The sanctions are meant to punish Russia for its interference in the 2016 US election, its human rights violations, its annexation of Crimea and its military operations in eastern Ukraine. The bill also covers sanctions against Iran and North Korea, CNN reports.
"The administration missed its first deadline on October 1 to issue guidance on which Russian entities in the military and intelligence sectors should be subject to sanctions. The State Department was almost a month late on that -- perhaps because Secretary of State Rex Tillerson had eliminated the office that oversees sanctions and moved all that work to the deputy director in his policy planning bureau -- but they finally named names on October 26," reads a report.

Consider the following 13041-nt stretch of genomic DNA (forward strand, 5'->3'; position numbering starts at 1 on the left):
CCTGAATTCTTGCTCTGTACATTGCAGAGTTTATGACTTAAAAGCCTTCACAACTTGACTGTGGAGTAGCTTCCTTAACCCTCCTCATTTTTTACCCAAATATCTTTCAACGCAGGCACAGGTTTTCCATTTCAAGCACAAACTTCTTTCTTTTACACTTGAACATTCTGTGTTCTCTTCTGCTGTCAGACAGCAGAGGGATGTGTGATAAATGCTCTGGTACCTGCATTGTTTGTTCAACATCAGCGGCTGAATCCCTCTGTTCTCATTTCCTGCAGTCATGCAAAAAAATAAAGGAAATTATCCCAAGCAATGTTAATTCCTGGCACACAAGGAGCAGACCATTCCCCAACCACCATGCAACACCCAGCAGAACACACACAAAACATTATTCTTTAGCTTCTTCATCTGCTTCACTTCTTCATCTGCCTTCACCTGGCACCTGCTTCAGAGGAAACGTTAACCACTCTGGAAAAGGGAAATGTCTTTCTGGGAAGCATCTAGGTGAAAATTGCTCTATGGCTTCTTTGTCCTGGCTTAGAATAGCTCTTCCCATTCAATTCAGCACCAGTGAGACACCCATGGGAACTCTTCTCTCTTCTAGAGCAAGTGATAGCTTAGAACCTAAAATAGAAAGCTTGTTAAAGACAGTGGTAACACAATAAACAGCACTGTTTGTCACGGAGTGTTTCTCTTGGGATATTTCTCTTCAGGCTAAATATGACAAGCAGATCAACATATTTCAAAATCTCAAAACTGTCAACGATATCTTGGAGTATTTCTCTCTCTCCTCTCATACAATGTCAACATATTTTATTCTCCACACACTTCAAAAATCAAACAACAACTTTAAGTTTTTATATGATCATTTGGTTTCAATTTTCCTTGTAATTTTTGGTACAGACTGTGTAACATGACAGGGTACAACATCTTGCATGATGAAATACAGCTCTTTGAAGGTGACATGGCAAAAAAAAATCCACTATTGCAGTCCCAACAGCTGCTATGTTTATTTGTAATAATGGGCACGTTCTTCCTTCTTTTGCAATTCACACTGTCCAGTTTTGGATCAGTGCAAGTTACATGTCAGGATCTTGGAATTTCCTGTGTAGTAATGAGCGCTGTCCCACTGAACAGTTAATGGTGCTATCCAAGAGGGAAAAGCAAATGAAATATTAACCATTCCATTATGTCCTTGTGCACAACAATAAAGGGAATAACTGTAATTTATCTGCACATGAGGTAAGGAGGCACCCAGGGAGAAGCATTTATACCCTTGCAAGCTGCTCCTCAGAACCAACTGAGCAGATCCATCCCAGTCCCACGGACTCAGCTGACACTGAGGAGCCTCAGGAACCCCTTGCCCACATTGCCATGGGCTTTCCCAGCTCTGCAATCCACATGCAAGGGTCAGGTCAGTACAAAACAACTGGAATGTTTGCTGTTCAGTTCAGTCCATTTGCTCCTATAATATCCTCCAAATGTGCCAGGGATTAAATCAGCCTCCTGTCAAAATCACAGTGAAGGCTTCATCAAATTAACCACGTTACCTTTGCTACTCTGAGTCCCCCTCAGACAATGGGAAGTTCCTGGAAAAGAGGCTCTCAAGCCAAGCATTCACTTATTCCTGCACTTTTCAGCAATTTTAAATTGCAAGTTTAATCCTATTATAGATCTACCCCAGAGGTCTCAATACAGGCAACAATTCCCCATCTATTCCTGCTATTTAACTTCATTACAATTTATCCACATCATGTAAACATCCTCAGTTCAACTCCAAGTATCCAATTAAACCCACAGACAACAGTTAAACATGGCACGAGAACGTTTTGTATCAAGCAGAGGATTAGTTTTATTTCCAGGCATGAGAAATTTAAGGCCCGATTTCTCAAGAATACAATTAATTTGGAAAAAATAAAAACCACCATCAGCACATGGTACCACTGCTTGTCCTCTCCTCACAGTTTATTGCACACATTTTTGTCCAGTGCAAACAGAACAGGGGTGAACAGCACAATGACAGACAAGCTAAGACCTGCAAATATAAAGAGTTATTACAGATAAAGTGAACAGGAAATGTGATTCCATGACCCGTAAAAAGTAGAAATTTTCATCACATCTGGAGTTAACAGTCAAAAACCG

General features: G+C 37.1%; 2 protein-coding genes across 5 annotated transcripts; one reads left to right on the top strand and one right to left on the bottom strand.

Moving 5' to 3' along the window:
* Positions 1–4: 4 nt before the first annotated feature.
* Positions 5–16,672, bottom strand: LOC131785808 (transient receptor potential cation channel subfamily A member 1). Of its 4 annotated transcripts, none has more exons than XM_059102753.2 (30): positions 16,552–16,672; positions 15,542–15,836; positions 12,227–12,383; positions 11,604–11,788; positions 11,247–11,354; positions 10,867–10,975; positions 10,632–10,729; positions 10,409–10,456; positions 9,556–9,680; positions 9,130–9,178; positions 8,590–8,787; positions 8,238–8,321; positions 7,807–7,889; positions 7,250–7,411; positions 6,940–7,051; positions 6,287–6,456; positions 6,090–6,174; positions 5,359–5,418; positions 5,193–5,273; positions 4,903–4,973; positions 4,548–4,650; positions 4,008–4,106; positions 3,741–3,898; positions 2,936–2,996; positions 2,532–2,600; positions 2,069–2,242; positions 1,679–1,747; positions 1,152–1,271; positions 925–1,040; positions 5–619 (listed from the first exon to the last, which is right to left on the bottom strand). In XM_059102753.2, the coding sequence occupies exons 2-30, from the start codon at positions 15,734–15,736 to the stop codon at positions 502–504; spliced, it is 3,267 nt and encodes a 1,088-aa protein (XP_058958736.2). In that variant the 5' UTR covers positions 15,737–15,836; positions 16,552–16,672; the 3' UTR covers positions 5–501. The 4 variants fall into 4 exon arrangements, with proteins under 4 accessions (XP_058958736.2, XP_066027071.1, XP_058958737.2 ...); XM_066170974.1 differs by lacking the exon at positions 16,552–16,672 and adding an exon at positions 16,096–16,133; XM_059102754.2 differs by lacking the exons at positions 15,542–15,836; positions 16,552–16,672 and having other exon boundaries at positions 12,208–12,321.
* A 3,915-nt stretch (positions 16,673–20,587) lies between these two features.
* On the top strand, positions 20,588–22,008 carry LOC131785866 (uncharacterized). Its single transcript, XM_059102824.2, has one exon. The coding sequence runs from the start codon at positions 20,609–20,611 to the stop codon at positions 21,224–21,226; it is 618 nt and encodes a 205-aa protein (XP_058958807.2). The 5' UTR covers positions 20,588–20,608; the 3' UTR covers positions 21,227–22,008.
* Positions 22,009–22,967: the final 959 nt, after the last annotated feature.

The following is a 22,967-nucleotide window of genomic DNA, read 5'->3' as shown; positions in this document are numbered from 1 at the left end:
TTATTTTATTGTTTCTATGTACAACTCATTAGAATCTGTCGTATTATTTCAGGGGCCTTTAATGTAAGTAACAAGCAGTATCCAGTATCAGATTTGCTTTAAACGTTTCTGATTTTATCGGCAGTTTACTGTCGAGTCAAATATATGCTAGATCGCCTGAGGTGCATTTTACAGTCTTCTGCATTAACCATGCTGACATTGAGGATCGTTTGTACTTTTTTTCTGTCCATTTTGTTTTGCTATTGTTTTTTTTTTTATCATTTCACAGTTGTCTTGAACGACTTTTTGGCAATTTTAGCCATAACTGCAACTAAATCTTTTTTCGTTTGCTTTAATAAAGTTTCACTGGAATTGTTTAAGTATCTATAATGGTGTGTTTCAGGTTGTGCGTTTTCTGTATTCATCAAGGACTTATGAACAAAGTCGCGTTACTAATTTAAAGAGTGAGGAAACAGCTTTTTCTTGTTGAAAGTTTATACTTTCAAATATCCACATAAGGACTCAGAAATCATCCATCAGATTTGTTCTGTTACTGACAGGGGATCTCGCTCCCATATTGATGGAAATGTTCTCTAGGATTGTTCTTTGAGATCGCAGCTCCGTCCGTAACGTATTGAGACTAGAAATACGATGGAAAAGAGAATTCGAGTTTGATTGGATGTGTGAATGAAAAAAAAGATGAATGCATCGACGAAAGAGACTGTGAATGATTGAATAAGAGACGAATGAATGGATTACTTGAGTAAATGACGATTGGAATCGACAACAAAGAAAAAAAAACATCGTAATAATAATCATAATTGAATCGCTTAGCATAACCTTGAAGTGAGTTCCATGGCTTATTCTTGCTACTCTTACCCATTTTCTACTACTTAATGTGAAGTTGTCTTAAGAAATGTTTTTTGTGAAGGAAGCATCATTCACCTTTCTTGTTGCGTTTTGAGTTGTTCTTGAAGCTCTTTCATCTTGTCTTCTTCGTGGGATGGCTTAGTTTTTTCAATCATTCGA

The next deadline is January 29, 2018 when the administration should have come out with the businesses and enterprises from various countries that have continued to do business with those Russian entities and which will face sanctions as a result.
In turn, Democrats say they're concerned that implementation is taking so long that the Russian entities could have time to create new subsidiaries that fly under the sanctions radar.
Sen. Ben Cardin of Maryland, the senior Democrat on the Foreign Relations Committee, said Thursday that they'll be watching the administration's "implementation of the Russian sanction law that requires reports as early as next month, and we will be watching very closely to make sure they comply with the laws that we have passed."